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27 March 2010 | No Comments »
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Mobile Phone-Based Self-Management Tools for Type 2 Diabetes: The Few Touch Application

Årsand, Eirik et al, Journal of Diabetes Science and Technology, 4(2)

BACKGROUND:
Mobile phones and other mobile information and communication technology applications and technologies hold great potential as a basis for powerful patient-operated self-management tools within diabetes. The work presented shows how such tools can be designed for supporting lifestyle changes among people with type 2 diabetes and how these were perceived by a group of 12 patients during a 6-month period.
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24 March 2010 | No Comments »
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Quality assurance as an integrated part of the electronic medical record – a prototype applied for colonoscopy

Objective.
Electronic medical records (EMRs) have not developed much beyond the days of typewritten journals when it comes to facilitating extraction of data for quality assurance (QA) and improvement of health-care performance.
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10 March 2010 | No Comments »
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Usability testing of mobile ICT for clinical settings: Methodological and practical challenges

Svanæs, Dag et al, International Journal of Medical Informatics, 79(4)

Background
While much is known about how to do usability testing of stationary Electronic Patient Record (EPR) systems, less is known about how to do usability testing of mobile ICT systems intended for use in clinical settings.

Aim
Our aim is to provide a set of empirically based recommendations for usability testing of mobile ICT for clinical work.
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9 March 2010 | No Comments »
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The quality of home care nurses’ documentation in new electronic patient records

Gjevjon, Edith R., and Ragnhild Hellesø, Journal of Clinical Nursing, 19(1-2)

Aims.
The present study explores how community nurses addressed patient care in the EPR and the comprehensiveness of their documentation.

Background.
The need for comprehensive nursing documentation in home health care is considerable and quality is regarded as a prerequisite for continuity of care. Documentation according to the nursing process is considered to be of good quality due to its logical structure. Nurses in home health care face different challenges than nurses in institutionalised care because of long-term patient situations and a focus on chronic illness rather than acute disease.Design. Retrospective study.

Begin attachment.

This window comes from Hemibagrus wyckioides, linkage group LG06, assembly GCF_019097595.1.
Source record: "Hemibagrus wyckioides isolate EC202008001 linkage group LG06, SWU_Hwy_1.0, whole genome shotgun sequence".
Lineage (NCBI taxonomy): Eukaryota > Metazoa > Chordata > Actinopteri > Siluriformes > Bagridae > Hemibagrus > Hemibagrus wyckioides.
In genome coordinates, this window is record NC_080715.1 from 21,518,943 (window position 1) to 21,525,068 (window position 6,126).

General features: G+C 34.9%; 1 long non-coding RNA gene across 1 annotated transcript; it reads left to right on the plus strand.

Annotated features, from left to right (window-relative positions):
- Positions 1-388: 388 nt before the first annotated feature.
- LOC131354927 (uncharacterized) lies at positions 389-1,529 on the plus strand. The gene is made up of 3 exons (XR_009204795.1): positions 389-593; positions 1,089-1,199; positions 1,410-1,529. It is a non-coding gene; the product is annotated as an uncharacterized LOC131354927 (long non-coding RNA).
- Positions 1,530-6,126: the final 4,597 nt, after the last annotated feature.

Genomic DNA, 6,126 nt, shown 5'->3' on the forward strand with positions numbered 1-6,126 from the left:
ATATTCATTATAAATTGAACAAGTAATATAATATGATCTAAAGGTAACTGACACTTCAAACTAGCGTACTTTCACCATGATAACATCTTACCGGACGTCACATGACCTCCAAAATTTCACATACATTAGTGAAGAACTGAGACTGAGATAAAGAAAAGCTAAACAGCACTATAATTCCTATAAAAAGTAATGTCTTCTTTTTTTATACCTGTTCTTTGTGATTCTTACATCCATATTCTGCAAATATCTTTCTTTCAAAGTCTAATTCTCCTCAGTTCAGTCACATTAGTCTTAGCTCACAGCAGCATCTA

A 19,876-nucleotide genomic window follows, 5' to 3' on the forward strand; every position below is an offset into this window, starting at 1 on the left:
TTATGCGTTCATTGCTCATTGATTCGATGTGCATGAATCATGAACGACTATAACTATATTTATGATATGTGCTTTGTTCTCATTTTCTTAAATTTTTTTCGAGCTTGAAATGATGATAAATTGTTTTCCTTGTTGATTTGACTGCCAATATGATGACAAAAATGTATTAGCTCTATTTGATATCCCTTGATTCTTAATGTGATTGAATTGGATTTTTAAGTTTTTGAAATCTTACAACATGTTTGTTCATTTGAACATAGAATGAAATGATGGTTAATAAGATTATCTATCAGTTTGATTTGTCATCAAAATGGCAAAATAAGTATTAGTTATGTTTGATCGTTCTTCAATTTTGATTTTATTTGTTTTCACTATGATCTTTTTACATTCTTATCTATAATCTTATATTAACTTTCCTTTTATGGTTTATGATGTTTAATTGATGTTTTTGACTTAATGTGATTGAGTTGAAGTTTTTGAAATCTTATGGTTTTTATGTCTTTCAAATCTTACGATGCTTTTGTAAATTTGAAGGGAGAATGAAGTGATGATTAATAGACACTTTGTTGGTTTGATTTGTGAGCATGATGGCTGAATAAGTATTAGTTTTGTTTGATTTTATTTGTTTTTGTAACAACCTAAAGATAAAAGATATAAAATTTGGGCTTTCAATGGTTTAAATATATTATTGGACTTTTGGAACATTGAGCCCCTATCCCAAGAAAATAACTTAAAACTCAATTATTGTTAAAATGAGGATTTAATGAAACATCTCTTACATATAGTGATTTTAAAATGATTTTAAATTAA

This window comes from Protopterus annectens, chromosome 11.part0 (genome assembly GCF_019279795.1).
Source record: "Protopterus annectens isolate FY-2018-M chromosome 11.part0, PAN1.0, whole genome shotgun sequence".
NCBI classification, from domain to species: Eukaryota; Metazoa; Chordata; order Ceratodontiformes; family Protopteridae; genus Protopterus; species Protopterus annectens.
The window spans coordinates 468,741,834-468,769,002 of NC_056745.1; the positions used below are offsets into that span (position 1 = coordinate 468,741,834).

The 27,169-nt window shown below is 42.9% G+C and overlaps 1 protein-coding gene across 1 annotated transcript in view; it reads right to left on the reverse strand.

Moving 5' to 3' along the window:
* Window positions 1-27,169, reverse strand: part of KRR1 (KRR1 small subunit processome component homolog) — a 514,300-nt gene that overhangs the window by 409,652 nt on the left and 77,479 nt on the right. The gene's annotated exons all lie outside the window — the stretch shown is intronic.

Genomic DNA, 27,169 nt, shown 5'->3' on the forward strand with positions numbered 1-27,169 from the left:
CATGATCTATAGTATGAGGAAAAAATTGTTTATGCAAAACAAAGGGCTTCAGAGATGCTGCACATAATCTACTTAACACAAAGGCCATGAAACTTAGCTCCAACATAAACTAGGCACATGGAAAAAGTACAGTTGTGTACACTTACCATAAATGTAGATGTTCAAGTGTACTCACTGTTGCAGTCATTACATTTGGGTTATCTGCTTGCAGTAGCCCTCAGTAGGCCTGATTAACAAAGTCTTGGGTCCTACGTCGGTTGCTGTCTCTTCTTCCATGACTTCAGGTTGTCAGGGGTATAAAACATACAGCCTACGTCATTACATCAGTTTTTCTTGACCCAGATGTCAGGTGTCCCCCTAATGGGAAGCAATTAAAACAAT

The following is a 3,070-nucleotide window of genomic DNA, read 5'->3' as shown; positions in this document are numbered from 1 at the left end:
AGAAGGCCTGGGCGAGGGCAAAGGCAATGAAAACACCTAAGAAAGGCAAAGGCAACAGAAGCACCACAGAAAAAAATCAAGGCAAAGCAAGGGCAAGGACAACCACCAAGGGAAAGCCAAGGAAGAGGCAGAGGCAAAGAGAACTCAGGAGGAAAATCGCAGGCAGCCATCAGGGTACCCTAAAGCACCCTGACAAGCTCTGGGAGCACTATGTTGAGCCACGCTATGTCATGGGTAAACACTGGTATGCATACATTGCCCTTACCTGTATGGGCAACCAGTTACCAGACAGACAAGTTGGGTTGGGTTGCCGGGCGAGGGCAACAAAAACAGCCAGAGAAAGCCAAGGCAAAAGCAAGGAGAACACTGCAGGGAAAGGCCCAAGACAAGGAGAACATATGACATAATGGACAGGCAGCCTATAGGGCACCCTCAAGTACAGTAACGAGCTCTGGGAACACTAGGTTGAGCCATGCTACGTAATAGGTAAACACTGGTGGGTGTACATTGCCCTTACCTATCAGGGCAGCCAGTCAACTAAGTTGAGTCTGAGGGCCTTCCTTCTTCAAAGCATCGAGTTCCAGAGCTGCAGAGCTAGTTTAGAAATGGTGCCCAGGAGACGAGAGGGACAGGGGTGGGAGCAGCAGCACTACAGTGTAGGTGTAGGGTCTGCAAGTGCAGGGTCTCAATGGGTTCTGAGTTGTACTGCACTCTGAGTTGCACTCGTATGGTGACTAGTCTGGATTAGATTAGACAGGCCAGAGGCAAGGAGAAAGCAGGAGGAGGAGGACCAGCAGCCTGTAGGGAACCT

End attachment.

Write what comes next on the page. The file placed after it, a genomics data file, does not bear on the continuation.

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20 December 2009 | No Comments »
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Norwegians GPs’ use of electronic patient record systems

Christensen, Tom et al, International Journal of Medical Informatics, 78(12)

Objective
To evaluate GPs use of three major electronic patient record systems with emphasis on the ability of the systems to support important clinical tasks and to compare the findings with results from a study of the three major hospital-wide systems.
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8 November 2009 | No Comments »
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A survey of primary care physicians in eleven countries, 2009: perspectives on care, costs, and experiences

Schoen, Cathy et al, Health Affairs, 28(6)

This 2009 survey of primary care doctors in Australia, Canada, France, Germany, Italy, the Netherlands, New Zealand, Norway, Sweden, the United Kingdom, and the United States finds wide differences in practice systems, incentives, perceptions of access to care, use of health information technology (IT), and programs to improve quality. Response rates exceeded 40 percent except in four countries: Canada, France, the United Kingdom, and the United States.